So you’re running a course and you’re sending lessons every week, but what’s in those lessons? Is it like a chapter of a book? Is it a weekly video? Is it a step-by-step guide to accomplish something every day? There are a lot of options out there and more launching every day, so it’s important to be clear about what people will receive and how your product differs from others on the market. They need to know where in their days and weeks they’re going to fit your course work, so if you don’t explain it up front they might wander off and hang out with someone who does.
And they didn’t know how they were going to get it
Did you create an exclusive members-only website where they’ll login to get each week’s lesson? Do they get access immediately or on a specific date? Will the lessons appear in their inbox every Monday and Wednesday? What about that super cool community you talked about – are they logging into Facebook, Slack, Google+?? All of this stuff needs to be crystal clear because people – they’re damn busy. They have lives and jobs and kids and school and are probably consider buying about 15 other products at the same time. You’ve got to be specific about what they’re going to receive, when they’ll receive it, and how they’ll receive it. More enticing for them and less tech support for you!
Plus they weren’t sure you were the one to learn from
Any time you’re selling anything, you need to explain how you know what you know and why you’re the person people should be getting their information from. Especially if your product has to do with business or blogging. There has been a rash of “business coaches” popping up lately who, get this, don’t make any money from their business… So, if you have experience, education, training, or something that gives you an understanding and expertise in your product topic, TELL PEOPLE. On every one of my sales pages you will find information on me and my experience. Most of my books begin with my story of going from point A to point B so people know that I have been there, I understand where they’re starting from, and I’m sharing MY experience on how to reach the finish line.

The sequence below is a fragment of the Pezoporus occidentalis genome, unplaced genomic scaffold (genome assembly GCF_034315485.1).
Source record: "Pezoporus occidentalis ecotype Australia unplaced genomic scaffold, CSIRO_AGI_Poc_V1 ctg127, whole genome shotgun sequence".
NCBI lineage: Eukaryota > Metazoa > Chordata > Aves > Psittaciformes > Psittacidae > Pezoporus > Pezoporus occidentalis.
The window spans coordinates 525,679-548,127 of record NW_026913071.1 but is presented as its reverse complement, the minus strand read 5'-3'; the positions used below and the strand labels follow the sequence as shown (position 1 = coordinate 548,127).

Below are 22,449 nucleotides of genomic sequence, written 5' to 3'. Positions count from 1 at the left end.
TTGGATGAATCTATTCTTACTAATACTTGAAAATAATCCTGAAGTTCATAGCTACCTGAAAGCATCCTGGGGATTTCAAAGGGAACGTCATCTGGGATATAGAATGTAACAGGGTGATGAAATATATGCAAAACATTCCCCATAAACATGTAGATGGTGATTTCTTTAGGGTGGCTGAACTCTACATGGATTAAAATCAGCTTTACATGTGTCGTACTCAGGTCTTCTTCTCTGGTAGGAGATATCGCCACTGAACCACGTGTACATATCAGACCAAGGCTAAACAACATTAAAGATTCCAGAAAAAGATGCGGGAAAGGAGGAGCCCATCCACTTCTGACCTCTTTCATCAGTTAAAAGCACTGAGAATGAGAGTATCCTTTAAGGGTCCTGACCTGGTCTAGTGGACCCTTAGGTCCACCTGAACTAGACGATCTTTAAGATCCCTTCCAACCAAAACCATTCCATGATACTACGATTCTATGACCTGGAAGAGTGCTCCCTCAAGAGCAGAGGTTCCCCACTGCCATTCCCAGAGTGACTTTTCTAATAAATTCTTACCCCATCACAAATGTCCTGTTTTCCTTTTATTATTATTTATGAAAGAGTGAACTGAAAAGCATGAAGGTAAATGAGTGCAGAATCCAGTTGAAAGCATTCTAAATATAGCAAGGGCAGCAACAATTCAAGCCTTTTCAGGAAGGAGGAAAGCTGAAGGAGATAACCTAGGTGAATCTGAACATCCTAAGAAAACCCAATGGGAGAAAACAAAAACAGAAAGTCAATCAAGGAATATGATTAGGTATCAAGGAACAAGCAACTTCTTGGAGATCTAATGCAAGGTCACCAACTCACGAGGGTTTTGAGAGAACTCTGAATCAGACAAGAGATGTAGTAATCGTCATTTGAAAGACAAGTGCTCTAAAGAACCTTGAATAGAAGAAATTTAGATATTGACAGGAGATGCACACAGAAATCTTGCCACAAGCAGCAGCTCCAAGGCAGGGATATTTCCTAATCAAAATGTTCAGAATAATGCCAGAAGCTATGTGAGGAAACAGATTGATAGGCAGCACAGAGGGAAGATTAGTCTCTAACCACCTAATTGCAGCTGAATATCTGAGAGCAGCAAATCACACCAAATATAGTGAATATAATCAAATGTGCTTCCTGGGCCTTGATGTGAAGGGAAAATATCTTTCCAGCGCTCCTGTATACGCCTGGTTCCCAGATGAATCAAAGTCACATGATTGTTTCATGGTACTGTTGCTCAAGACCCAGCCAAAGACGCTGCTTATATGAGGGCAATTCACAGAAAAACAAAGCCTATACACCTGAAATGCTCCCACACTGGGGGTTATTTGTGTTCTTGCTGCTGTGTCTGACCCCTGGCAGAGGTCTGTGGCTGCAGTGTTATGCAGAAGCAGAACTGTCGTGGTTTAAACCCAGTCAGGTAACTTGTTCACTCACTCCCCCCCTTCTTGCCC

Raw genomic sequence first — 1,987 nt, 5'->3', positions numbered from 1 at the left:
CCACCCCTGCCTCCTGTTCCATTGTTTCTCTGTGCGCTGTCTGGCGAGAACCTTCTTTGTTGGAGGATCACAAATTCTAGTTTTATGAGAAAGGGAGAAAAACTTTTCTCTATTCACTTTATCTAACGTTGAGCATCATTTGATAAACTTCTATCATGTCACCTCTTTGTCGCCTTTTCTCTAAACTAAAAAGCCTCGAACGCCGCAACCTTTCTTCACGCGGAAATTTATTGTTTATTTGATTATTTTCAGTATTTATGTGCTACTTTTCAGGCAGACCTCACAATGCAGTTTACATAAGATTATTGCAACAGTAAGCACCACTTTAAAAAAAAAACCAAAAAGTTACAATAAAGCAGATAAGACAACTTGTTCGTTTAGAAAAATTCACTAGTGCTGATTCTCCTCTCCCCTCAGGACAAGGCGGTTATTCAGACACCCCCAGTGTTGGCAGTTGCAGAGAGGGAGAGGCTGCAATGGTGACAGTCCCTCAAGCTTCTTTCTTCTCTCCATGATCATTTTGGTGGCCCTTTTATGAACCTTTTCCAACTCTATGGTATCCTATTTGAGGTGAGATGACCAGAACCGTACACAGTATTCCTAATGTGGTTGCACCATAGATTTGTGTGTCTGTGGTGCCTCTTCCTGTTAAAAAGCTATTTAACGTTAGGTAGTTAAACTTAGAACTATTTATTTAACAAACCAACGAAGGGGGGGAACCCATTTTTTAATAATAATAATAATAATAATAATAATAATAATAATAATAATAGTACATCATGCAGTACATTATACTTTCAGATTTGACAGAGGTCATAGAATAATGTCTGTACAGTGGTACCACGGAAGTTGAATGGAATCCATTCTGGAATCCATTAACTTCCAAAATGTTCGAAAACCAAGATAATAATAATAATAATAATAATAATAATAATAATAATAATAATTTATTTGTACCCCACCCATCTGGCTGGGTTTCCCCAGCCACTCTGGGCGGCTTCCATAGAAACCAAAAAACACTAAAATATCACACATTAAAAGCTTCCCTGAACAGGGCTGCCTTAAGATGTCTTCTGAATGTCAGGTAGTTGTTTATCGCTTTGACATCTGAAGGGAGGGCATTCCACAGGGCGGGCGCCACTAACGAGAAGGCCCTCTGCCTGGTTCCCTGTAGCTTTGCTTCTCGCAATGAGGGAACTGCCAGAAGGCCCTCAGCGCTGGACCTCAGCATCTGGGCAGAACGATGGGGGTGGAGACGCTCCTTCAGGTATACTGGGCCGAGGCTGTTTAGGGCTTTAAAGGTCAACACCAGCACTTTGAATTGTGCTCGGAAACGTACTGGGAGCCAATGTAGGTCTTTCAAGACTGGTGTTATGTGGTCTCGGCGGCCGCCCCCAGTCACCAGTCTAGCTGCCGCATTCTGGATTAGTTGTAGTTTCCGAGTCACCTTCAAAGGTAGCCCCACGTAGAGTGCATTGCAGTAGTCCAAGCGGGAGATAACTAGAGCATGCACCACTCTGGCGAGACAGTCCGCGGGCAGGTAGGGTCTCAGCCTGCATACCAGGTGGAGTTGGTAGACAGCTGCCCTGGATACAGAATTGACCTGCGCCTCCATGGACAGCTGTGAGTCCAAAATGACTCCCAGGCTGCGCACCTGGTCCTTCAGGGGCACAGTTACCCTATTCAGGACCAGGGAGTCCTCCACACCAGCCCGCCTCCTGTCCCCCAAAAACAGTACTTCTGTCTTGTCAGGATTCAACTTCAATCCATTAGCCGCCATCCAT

And the price didn’t make it look all that valuable
This is one of the biggest issues I’ve seen. People spending tons of time writing a brilliant and useful 100-page book with a dead-on title and a fantastic result and then they price it at $5.99. Because it’s only an ebook. And it only took a couple of weeks to write. And it’s not a one-off custom thing, they can sell it a million times. Except they only sold 10 of them… The difference between a $10 ebook and a $30 ebook…$0. For real. The majority of people would choose to spend the extra $20 because they perceive that the $30 book is more valuable even if it isn’t. Your product has value outside of how much time you spend creating it. [bctt tweet=”Want people to think your product is valuable? Price it in a way that shows its value. “] Note: If you’re selling on a big site like Amazon as opposed to your own website, you may end up pricing your book cheaper and still selling a ton. For marketplace sites you’ll want to check the price of other books in your niche and select a number that falls within that range.